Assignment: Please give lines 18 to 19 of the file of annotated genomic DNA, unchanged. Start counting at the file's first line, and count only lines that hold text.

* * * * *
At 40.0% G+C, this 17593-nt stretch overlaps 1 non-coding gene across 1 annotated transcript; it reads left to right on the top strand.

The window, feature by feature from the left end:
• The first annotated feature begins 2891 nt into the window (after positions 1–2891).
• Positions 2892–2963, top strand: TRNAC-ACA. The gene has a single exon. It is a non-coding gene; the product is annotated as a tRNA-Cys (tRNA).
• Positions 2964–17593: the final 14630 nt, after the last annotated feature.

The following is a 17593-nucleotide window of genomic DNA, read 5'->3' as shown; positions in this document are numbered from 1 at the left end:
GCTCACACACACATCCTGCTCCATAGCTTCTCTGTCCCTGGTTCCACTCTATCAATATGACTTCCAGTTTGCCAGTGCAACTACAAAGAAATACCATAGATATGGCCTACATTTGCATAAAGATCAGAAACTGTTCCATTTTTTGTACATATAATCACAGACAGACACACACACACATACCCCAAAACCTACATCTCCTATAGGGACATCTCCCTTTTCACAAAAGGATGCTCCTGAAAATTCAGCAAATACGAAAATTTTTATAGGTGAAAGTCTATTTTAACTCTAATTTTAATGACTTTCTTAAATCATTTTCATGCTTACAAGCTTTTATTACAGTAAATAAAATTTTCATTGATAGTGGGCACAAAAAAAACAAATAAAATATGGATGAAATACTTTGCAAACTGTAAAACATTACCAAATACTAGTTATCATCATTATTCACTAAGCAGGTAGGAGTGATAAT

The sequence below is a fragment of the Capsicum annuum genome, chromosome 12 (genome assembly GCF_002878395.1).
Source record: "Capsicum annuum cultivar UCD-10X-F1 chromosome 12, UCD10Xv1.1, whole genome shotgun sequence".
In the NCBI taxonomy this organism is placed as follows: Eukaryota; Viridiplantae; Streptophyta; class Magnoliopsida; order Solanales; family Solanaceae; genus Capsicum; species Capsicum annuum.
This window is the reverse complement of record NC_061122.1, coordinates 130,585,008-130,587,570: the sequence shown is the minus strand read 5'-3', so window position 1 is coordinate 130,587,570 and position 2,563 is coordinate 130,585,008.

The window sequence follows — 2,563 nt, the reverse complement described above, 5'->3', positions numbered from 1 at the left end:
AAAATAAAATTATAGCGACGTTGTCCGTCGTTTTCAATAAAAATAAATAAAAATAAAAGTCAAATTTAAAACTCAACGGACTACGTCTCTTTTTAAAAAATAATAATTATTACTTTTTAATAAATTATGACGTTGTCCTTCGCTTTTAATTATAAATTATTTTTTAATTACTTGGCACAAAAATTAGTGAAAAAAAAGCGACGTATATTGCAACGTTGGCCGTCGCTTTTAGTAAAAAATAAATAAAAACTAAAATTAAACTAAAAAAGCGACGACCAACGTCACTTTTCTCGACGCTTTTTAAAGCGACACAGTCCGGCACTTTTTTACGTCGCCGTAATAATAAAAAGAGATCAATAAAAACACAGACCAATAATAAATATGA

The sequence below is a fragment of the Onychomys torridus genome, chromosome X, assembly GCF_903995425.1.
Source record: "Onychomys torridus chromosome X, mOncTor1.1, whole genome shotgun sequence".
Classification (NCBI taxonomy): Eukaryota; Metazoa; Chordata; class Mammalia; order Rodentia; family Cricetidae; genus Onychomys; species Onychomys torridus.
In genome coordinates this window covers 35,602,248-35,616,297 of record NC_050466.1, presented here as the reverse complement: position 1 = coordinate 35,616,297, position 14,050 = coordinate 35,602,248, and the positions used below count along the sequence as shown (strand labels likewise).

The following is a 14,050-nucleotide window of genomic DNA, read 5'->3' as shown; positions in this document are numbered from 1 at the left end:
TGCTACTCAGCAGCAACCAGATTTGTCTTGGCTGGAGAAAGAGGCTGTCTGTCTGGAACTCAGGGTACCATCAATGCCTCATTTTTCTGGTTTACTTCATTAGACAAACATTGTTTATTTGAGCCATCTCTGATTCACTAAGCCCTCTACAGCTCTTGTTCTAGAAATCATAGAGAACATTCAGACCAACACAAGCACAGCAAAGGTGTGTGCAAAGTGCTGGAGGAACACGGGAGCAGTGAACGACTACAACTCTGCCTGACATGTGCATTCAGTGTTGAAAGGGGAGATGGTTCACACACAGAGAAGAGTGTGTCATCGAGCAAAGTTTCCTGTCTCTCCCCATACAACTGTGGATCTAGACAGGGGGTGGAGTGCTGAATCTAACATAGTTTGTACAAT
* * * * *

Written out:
The following is a 14,050-nucleotide window of genomic DNA, read 5'->3' as shown; positions in this document are numbered from 1 at the left end:
TGCTACTCAGCAGCAACCAGATTTGTCTTGGCTGGAGAAAGAGGCTGTCTGTCTGGAACTCAGGGTACCATCAATGCCTCATTTTTCTGGTTTACTTCATTAGACAAACATTGTTTATTTGAGCCATCTCTGATTCACTAAGCCCTCTACAGCTCTTGTTCTAGAAATCATAGAGAACATTCAGACCAACACAAGCACAGCAAAGGTGTGTGCAAAGTGCTGGAGGAACACGGGAGCAGTGAACGACTACAACTCTGCCTGACATGTGCATTCAGTGTTGAAAGGGGAGATGGTTCACACACAGAGAAGAGTGTGTCATCGAGCAAAGTTTCCTGTCTCTCCCCATACAACTGTGGATCTAGACAGGGGGTGGAGTGCTGAATCTAACATAGTTTGTACAAT